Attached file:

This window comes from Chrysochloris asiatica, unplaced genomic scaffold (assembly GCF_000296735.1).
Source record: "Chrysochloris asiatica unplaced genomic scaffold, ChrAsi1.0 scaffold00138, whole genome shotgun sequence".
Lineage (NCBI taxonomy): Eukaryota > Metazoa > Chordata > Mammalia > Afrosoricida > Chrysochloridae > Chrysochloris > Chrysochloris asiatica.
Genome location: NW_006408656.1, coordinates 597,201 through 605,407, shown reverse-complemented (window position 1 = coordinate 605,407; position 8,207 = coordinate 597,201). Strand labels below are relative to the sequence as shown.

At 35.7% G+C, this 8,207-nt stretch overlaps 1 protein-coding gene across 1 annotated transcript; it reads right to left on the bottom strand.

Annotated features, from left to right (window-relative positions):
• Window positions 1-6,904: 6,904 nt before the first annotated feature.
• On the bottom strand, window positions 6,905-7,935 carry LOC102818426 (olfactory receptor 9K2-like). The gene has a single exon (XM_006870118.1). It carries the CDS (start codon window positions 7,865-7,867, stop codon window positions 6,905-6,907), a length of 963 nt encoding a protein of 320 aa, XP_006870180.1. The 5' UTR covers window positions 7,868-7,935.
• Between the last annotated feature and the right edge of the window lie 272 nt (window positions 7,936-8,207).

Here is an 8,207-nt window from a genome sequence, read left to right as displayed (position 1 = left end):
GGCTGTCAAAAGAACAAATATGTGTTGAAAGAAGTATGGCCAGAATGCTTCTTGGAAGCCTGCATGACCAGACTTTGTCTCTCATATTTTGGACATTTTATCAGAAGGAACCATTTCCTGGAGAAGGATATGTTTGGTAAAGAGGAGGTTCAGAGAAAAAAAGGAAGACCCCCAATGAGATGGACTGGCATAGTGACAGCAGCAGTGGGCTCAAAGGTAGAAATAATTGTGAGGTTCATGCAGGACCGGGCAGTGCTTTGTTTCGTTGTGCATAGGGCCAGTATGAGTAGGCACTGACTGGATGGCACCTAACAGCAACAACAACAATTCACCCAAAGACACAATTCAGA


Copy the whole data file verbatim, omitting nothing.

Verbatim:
This window comes from Chrysochloris asiatica, unplaced genomic scaffold (assembly GCF_000296735.1).
Source record: "Chrysochloris asiatica unplaced genomic scaffold, ChrAsi1.0 scaffold00138, whole genome shotgun sequence".
Lineage (NCBI taxonomy): Eukaryota > Metazoa > Chordata > Mammalia > Afrosoricida > Chrysochloridae > Chrysochloris > Chrysochloris asiatica.
Genome location: NW_006408656.1, coordinates 597,201 through 605,407, shown reverse-complemented (window position 1 = coordinate 605,407; position 8,207 = coordinate 597,201). Strand labels below are relative to the sequence as shown.

At 35.7% G+C, this 8,207-nt stretch overlaps 1 protein-coding gene across 1 annotated transcript; it reads right to left on the bottom strand.

Annotated features, from left to right (window-relative positions):
• Window positions 1-6,904: 6,904 nt before the first annotated feature.
• On the bottom strand, window positions 6,905-7,935 carry LOC102818426 (olfactory receptor 9K2-like). The gene has a single exon (XM_006870118.1). It carries the CDS (start codon window positions 7,865-7,867, stop codon window positions 6,905-6,907), a length of 963 nt encoding a protein of 320 aa, XP_006870180.1. The 5' UTR covers window positions 7,868-7,935.
• Between the last annotated feature and the right edge of the window lie 272 nt (window positions 7,936-8,207).

Here is an 8,207-nt window from a genome sequence, read left to right as displayed (position 1 = left end):
GGCTGTCAAAAGAACAAATATGTGTTGAAAGAAGTATGGCCAGAATGCTTCTTGGAAGCCTGCATGACCAGACTTTGTCTCTCATATTTTGGACATTTTATCAGAAGGAACCATTTCCTGGAGAAGGATATGTTTGGTAAAGAGGAGGTTCAGAGAAAAAAAGGAAGACCCCCAATGAGATGGACTGGCATAGTGACAGCAGCAGTGGGCTCAAAGGTAGAAATAATTGTGAGGTTCATGCAGGACCGGGCAGTGCTTTGTTTCGTTGTGCATAGGGCCAGTATGAGTAGGCACTGACTGGATGGCACCTAACAGCAACAACAACAATTCACCCAAAGACACAATTCAGA